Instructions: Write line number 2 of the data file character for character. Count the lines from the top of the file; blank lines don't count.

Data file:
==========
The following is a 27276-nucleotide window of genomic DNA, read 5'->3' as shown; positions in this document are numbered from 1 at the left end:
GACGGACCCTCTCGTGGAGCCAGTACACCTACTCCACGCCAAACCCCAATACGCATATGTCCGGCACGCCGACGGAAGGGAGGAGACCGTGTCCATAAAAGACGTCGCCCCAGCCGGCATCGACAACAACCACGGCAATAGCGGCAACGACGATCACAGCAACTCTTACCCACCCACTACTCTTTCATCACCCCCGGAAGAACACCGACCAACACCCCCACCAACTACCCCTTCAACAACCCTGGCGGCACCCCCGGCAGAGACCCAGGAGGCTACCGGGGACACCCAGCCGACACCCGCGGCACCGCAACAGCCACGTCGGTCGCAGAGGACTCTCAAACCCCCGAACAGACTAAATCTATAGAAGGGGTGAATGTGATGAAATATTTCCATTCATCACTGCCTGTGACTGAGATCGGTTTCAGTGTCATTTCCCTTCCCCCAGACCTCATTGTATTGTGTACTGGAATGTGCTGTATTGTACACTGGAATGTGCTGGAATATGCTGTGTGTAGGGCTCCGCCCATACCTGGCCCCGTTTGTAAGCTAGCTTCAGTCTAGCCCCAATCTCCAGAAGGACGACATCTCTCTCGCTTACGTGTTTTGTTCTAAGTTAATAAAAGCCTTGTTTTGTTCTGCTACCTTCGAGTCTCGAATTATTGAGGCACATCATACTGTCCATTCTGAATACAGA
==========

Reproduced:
GACGGACCCTCTCGTGGAGCCAGTACACCTACTCCACGCCAAACCCCAATACGCATATGTCCGGCACGCCGACGGAAGGGAGGAGACCGTGTCCATAAAAGACGTCGCCCCAGCCGGCATCGACAACAACCACGGCAATAGCGGCAACGACGATCACAGCAACTCTTACCCACCCACTACTCTTTCATCACCCCCGGAAGAACACCGACCAACACCCCCACCAACTACCCCTTCAACAACCCTGGCGGCACCCCCGGCAGAGACCCAGGAGGCTACCGGGGACACCCAGCCGACACCCGCGGCACCGCAACAGCCACGTCGGTCGCAGAGGACTCTCAAACCCCCGAACAGACTAAATCTATAGAAGGGGTGAATGTGATGAAATATTTCCATTCATCACTGCCTGTGACTGAGATCGGTTTCAGTGTCATTTCCCTTCCCCCAGACCTCATTGTATTGTGTACTGGAATGTGCTGTATTGTACACTGGAATGTGCTGGAATATGCTGTGTGTAGGGCTCCGCCCATACCTGGCCCCGTTTGTAAGCTAGCTTCAGTCTAGCCCCAATCTCCAGAAGGACGACATCTCTCTCGCTTACGTGTTTTGTTCTAAGTTAATAAAAGCCTTGTTTTGTTCTGCTACCTTCGAGTCTCGAATTATTGAGGCACATCATACTGTCCATTCTGAATACAGA